As some of you may know, your humble and great Learning Clicks Ambassador (that’s me!) is of First Nation descent. I'm also a student at MacEwan University, and it’s quite a different scene than what I’m used to. I’m the first in my family to go to university. Many of my peers and friends weren’t terribly interested in school, or sneered at the very idea of continuing their education after high school.
I wasn’t planning on attending post-secondary after high school either… but not because I thought school was lame. I just couldn’t afford it, so I thought I’d never be able to attend post-secondary. I was wrong.
In this post I want to share with you two specific ways that I’ve been able to access support for my education as an indigenous student. I’m talking about funding opportunities like scholarships and bursaries as well as accessing the aboriginal office on campus.
You can get help to pay for school
If you’ve read my blog post about how to get free money to pay for school, you know that scholarships and bursaries are the only reason I was able to beat the odds and make my way to MacEwan. You should also know that there are scholarships out there for everyone, and some that are especially for indigenous students such as yourself.
So even if you and your family don’t think you can’t afford to pay for school, that’s no reason not to apply! Look into funding options, especially free money in the form of scholarships and bursaries, and you can be on your way to post-secondary just like me. Here are a few websites to check out in your quest for student funding:
Indspire: The largest non-governmental funding body for First Nations, Inuit and Métis post-secondary students across Canada.
Indigenous Bursaries Search Tool: A searchable list of more than 680 bursaries, scholarships and incentives across Canada. Some vary by group such as First Nations, Métis or Inuit, and/or by region, place of residence, school or field of study.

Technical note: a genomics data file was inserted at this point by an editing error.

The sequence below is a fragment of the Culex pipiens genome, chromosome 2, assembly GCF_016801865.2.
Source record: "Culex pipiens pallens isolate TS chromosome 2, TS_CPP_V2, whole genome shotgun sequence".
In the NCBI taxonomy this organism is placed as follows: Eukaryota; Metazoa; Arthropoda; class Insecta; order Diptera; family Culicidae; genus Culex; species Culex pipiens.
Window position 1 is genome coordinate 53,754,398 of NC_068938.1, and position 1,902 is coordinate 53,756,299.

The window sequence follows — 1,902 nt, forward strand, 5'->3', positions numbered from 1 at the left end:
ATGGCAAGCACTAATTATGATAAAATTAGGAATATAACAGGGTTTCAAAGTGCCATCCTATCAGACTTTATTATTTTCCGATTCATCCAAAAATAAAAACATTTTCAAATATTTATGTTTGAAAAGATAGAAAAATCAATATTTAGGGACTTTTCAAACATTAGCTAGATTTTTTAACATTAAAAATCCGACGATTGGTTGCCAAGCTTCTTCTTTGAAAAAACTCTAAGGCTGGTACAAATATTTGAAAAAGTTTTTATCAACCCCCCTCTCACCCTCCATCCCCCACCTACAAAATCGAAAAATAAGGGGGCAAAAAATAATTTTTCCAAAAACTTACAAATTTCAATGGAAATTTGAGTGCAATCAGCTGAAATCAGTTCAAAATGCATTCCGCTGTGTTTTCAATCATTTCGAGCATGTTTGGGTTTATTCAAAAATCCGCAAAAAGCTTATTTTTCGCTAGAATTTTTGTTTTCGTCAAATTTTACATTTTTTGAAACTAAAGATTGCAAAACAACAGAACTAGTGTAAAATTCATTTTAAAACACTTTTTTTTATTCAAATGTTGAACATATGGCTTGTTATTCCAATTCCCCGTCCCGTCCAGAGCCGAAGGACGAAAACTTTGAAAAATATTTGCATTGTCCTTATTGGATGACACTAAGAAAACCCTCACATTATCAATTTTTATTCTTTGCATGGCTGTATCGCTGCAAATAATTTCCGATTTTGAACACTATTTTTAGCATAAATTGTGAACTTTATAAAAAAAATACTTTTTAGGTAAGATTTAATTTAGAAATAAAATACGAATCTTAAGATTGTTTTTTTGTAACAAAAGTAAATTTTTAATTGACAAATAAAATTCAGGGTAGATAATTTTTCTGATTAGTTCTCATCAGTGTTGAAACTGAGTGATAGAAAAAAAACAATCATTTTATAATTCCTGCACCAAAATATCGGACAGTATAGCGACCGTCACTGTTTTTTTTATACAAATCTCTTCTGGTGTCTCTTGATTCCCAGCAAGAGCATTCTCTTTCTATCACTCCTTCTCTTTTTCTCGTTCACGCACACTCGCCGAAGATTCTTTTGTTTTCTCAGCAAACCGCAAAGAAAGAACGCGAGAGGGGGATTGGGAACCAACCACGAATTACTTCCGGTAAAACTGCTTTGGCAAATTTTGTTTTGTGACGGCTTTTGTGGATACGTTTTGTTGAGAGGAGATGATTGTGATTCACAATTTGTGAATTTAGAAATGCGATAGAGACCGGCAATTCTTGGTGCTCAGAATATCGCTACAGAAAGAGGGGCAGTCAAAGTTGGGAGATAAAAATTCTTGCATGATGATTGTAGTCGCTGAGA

Student Aid—Scholarships: You can browse a database of scholarships, bursaries, and awards. Search using the keyword "Aboriginal."
Belcourt-Brosseau Métis Awards: The largest non-governmental source of student funding for Métis students in Canada.
Northern Alberta Development Council (NADC) Student Bursary: For students in any field of study who are willing to work within the NADC area of northern Alberta after they complete their schooling. Check out the First Nation, Métis, and Inuit Bursary too!
Windspeaker and Aboriginal Multi-Media Society (AMMSA) Scholarships: Access an extensive list of scholarships and bursaries available to Indigenous students.
First Nations Training to Employment Program (FNTEP): Supports the development of partnerships to create training and work experience projects that lead to employment for First Nations members.
Advancing Futures Bursary Program: Assists youth aged 18-24 who have been or continue to be in the care or custody of Children and Youth Services.
- Indigenous Careers Award: Up to $4000 a year to encourage Indigenous students to complete post-secondary studies that lead to high-demand careers in Alberta.
Find the Aboriginal Office on campus
When I started at MacEwan it never occurred to me that there might be specialized supports and services for aboriginal students, so I didn’t look for them. Imagine my surprise when came across MacEwan's Indigenous Centre!
This place is great for grabbing a coffee, talking with an elder, doing traditional crafts, meeting other aboriginal students, and even learning Cree. They also offer free printing/faxing services. You can’t beat that, in post-secondary you have to pay for what you want printed, so it’s actually really cool that we have that option!
The staff here can help with any question you might have, and if they don’t have the answer, they know where to get it. They can also provide you with access to aboriginal-specific resources like scholarships, and they even have potluck lunches once in a while.
Chances are the school you choose to attend may have a similar office to MacEwan’s Aboriginal Education Centre, so when you’re choosing a school be sure to find out!
So if you’re worried about integrating into a new school, you have a great entry point here. Students of all ages use this amazing resource, myself included. It can be very tough getting used to a new environment, especially if you’re moving from out of town to a new school. You should know that you won’t be thrown into the fire and expected to make do by yourself. You have lots of helpful people and a friendly community to help you along.
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